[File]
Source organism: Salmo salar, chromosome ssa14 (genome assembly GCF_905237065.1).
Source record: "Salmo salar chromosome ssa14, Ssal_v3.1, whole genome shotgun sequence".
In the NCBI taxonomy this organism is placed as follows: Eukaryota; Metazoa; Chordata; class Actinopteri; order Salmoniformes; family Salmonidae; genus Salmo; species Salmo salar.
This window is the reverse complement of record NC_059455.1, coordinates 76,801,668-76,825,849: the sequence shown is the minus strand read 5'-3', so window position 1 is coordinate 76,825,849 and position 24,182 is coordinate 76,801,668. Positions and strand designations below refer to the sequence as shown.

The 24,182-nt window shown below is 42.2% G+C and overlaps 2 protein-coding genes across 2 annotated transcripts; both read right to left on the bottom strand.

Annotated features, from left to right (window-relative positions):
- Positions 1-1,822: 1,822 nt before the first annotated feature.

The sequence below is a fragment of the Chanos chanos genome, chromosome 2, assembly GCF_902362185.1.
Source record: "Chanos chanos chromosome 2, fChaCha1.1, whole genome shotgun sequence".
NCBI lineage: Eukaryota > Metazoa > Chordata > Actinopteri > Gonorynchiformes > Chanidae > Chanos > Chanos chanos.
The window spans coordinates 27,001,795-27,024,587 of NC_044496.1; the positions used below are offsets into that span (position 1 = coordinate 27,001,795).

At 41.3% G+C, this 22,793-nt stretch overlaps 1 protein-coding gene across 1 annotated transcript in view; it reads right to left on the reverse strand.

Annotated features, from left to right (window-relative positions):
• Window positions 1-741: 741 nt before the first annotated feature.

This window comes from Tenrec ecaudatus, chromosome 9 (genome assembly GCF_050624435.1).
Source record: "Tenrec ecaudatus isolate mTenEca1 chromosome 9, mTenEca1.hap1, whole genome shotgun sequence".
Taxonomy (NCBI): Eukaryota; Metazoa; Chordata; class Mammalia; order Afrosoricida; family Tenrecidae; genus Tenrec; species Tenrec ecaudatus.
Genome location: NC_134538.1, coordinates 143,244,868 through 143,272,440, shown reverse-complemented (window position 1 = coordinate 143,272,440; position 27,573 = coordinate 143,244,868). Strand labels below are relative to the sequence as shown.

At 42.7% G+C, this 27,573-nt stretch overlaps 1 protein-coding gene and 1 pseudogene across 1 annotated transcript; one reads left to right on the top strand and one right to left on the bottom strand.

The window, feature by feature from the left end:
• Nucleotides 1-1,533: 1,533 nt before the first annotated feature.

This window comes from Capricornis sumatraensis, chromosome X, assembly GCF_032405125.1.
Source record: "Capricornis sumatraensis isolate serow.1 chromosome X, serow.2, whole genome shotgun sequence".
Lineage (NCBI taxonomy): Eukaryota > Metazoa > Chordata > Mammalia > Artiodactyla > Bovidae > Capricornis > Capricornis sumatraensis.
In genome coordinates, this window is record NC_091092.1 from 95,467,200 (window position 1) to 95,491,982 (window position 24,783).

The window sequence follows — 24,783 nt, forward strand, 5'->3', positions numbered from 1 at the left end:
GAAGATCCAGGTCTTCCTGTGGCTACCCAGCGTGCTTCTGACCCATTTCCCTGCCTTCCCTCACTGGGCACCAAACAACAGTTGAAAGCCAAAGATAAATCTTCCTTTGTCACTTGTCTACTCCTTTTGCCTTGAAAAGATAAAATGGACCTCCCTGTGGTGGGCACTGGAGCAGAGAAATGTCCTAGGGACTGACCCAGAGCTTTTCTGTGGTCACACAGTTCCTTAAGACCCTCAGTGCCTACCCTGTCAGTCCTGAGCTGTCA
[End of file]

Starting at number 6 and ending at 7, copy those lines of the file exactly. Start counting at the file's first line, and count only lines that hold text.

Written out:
Annotated features, from left to right (window-relative positions):
- Positions 1-1,822: 1,822 nt before the first annotated feature.